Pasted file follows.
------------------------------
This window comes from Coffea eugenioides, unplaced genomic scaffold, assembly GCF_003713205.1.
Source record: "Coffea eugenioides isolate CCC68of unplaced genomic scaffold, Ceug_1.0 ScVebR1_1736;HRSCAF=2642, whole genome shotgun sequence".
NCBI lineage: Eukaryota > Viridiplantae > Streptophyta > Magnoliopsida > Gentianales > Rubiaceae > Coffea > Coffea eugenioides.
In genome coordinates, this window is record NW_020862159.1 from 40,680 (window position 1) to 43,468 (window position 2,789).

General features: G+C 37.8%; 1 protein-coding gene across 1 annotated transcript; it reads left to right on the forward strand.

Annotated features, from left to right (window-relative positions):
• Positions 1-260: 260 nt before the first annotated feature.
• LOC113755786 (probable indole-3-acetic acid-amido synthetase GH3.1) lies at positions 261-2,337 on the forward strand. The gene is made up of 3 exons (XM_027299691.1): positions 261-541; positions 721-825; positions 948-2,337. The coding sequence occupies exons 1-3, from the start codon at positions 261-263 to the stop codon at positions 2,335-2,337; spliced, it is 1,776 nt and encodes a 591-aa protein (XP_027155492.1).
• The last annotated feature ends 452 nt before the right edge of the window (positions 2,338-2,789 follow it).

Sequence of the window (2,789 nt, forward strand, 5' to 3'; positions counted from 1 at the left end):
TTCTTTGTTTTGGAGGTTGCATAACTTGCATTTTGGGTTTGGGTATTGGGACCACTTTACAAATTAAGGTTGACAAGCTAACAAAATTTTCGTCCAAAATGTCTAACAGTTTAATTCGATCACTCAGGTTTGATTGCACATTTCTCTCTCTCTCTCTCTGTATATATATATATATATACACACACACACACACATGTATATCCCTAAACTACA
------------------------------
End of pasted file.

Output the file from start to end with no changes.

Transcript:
This window comes from Coffea eugenioides, unplaced genomic scaffold, assembly GCF_003713205.1.
Source record: "Coffea eugenioides isolate CCC68of unplaced genomic scaffold, Ceug_1.0 ScVebR1_1736;HRSCAF=2642, whole genome shotgun sequence".
NCBI lineage: Eukaryota > Viridiplantae > Streptophyta > Magnoliopsida > Gentianales > Rubiaceae > Coffea > Coffea eugenioides.
In genome coordinates, this window is record NW_020862159.1 from 40,680 (window position 1) to 43,468 (window position 2,789).

General features: G+C 37.8%; 1 protein-coding gene across 1 annotated transcript; it reads left to right on the forward strand.

Annotated features, from left to right (window-relative positions):
• Positions 1-260: 260 nt before the first annotated feature.
• LOC113755786 (probable indole-3-acetic acid-amido synthetase GH3.1) lies at positions 261-2,337 on the forward strand. The gene is made up of 3 exons (XM_027299691.1): positions 261-541; positions 721-825; positions 948-2,337. The coding sequence occupies exons 1-3, from the start codon at positions 261-263 to the stop codon at positions 2,335-2,337; spliced, it is 1,776 nt and encodes a 591-aa protein (XP_027155492.1).
• The last annotated feature ends 452 nt before the right edge of the window (positions 2,338-2,789 follow it).

Sequence of the window (2,789 nt, forward strand, 5' to 3'; positions counted from 1 at the left end):
TTCTTTGTTTTGGAGGTTGCATAACTTGCATTTTGGGTTTGGGTATTGGGACCACTTTACAAATTAAGGTTGACAAGCTAACAAAATTTTCGTCCAAAATGTCTAACAGTTTAATTCGATCACTCAGGTTTGATTGCACATTTCTCTCTCTCTCTCTCTGTATATATATATATATATACACACACACACACACATGTATATCCCTAAACTACA